July – September 2014
Post Screening Q&A with Director Kerry Candaele!
“Thrilling…smartly assembled and gracefully paced.” — New York Times
“The film is beautiful and powerful…If millions could experience its affirming and incandescent message, we might turn around the destructive dynamics that are overwhelming the earth.”–Bill Moyers
“Each anecdote builds upon the next to create that rarest of films: a documentary as ineffable and transformative in its reach as it sets out to be.”–Village Voice
FOLLOWING THE NINTH tells the story of people whose lives have been transformed, repaired and healed by Beethoven’s Ninth message: Alle Menschen werden Bruder (All People Are Brothers) Director Kerry Candaele follows the artistic, cultural, and political impact of the Ninth across five continents and ten countries, from Tiananmen Square to the Berlin Wall to the prisons of Pinochet’s Chile and the townships of South Africa, tracing the ways in which its grand, soaring melody and inspiring words of peace, tolerance, and love have sustained hope in a manner that few works of art have ever achieved. Dir: Kerry Candaele – 2013 – 85 Minutes
JOHN HUBLEY AT 100
Sunday, July 20
Q&A WITH NOTED ANIMATOR – AND DAUGHTER OF JOHN AND FAITH – EMILY HUBLEY AFTER THE 6PM SHOW! A traveling program of films by animators John and Faith Hubley, all in new 35mm prints, celebrating John Hubley’s 100th birthday.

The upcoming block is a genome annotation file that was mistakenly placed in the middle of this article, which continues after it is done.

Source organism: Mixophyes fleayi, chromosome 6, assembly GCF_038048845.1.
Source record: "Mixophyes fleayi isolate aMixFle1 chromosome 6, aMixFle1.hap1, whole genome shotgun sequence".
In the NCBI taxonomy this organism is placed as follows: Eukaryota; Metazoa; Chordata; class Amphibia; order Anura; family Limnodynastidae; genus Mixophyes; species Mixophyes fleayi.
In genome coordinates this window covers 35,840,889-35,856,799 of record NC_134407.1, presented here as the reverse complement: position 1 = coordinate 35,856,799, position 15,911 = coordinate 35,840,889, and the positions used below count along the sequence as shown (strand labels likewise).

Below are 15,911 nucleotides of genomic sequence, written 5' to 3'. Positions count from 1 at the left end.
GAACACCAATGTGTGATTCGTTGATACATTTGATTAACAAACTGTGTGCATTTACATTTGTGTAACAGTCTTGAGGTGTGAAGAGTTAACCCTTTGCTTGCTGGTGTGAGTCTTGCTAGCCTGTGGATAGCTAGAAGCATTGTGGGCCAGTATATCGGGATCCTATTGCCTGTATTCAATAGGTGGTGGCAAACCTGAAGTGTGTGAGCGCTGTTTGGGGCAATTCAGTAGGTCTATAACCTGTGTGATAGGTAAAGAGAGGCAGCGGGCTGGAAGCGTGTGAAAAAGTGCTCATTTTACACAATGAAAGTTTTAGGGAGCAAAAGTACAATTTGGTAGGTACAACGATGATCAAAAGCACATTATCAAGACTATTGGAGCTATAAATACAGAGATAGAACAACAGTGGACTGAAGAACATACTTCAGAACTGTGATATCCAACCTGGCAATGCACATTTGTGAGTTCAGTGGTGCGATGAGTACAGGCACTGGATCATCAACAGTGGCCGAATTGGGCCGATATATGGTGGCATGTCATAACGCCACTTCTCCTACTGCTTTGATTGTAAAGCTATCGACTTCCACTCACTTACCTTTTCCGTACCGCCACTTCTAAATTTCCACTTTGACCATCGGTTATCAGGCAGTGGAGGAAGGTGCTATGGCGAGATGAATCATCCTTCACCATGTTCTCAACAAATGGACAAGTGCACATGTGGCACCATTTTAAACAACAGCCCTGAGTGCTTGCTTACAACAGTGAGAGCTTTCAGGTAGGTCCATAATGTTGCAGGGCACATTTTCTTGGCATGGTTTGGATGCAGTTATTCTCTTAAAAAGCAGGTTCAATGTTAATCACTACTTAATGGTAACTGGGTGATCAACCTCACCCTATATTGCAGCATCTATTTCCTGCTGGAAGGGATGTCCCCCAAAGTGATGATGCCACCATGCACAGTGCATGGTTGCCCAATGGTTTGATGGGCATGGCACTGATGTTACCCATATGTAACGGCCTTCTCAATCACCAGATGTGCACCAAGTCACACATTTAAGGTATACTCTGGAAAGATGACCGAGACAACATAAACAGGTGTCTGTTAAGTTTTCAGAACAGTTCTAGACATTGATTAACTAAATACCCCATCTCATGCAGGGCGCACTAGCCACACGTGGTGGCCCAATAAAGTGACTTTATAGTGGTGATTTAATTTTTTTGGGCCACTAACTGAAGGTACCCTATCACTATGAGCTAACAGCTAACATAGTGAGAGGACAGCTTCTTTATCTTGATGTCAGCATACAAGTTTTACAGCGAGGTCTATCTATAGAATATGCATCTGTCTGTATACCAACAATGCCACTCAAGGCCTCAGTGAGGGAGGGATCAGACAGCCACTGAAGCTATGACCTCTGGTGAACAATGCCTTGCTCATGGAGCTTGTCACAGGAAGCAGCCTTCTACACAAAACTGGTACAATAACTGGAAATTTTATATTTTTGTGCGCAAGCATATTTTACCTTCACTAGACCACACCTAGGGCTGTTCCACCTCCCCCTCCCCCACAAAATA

ADVENTURES OF AN * – A baby, represented by the “ * ” symbol, delights in the visual excitement of the world. As he matures, his ability to see diminishes. Eventually, his own child freshens his vision. Produced and Written by John and Faith Hubley in collaboration with James Johnson Sweeney. Dir: John Hubley. 1956, 11 mins.
TENDER GAME – A jazz version of the song “Tenderly,” provides the soundtrack for a delicate tale of love. Produced and Written by John Hubley Music Performed by Ella Fitzgerald and the Oscar Peterson Trio: Ray Brown, bass and Herb Ellis, guitar. 1958, 6 mins.
MOONBIRD - In a magical adventure, two brothers hunt an imaginary bird. Their dialogue is improvised. Produced and Written by John and Faith Hubley. Voices of Mark and Ray Hubley. Dir: John Hubley. 1959. 10 mins.
THE HAT – Two soldiers patrol the border between their counties. When one accidentally drops his helmet over the line, the other refuses to give it back – setting the scene for a witty exploration of peace through world law. Music and Voices by Dizzy Gillespie and Dudley Moore. Produced and Written by John and Faith Hubley for The World Law Fund. Dir: John Hubley. 1964. 19 mins.
URBANISSIMO – A comic allegory depicting a runaway “city” devouring its environs. A farmer has an encounter with the “city” and deserts his rural home for the imagined joys of urban life. Produced by John and Faith Hubley for Expo ’67, Montreal. Music by Benny Carter. Dir: John Hubley. 1967. 6 mins.
WINDY DAY - An improvised dialogue of two little girls is the background for the expressive visualization of their view of marriage and babies, love and death. Voices of Emily and Georgia Hubley. Produced and Directed by John and Faith Hubley. 1968. 9 mins.